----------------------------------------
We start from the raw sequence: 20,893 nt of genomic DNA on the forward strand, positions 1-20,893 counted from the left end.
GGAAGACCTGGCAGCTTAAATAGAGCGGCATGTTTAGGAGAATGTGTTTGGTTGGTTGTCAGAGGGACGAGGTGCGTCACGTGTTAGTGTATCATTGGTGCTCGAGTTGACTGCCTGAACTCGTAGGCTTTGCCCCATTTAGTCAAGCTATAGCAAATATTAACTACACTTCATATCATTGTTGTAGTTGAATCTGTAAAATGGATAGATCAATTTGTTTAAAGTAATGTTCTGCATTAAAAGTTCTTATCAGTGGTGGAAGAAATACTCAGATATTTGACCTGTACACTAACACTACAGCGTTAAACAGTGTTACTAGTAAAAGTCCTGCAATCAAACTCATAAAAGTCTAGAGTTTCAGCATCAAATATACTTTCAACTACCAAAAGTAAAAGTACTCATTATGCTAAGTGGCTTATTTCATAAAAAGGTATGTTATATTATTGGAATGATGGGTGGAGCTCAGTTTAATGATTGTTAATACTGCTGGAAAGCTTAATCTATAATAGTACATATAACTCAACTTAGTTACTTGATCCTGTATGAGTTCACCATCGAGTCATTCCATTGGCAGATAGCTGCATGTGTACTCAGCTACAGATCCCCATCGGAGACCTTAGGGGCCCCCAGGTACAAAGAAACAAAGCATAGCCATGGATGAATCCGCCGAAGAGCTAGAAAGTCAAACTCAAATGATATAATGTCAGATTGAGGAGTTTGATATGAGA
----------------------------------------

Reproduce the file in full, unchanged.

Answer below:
We start from the raw sequence: 20,893 nt of genomic DNA on the forward strand, positions 1-20,893 counted from the left end.
GGAAGACCTGGCAGCTTAAATAGAGCGGCATGTTTAGGAGAATGTGTTTGGTTGGTTGTCAGAGGGACGAGGTGCGTCACGTGTTAGTGTATCATTGGTGCTCGAGTTGACTGCCTGAACTCGTAGGCTTTGCCCCATTTAGTCAAGCTATAGCAAATATTAACTACACTTCATATCATTGTTGTAGTTGAATCTGTAAAATGGATAGATCAATTTGTTTAAAGTAATGTTCTGCATTAAAAGTTCTTATCAGTGGTGGAAGAAATACTCAGATATTTGACCTGTACACTAACACTACAGCGTTAAACAGTGTTACTAGTAAAAGTCCTGCAATCAAACTCATAAAAGTCTAGAGTTTCAGCATCAAATATACTTTCAACTACCAAAAGTAAAAGTACTCATTATGCTAAGTGGCTTATTTCATAAAAAGGTATGTTATATTATTGGAATGATGGGTGGAGCTCAGTTTAATGATTGTTAATACTGCTGGAAAGCTTAATCTATAATAGTACATATAACTCAACTTAGTTACTTGATCCTGTATGAGTTCACCATCGAGTCATTCCATTGGCAGATAGCTGCATGTGTACTCAGCTACAGATCCCCATCGGAGACCTTAGGGGCCCCCAGGTACAAAGAAACAAAGCATAGCCATGGATGAATCCGCCGAAGAGCTAGAAAGTCAAACTCAAATGATATAATGTCAGATTGAGGAGTTTGATATGAGA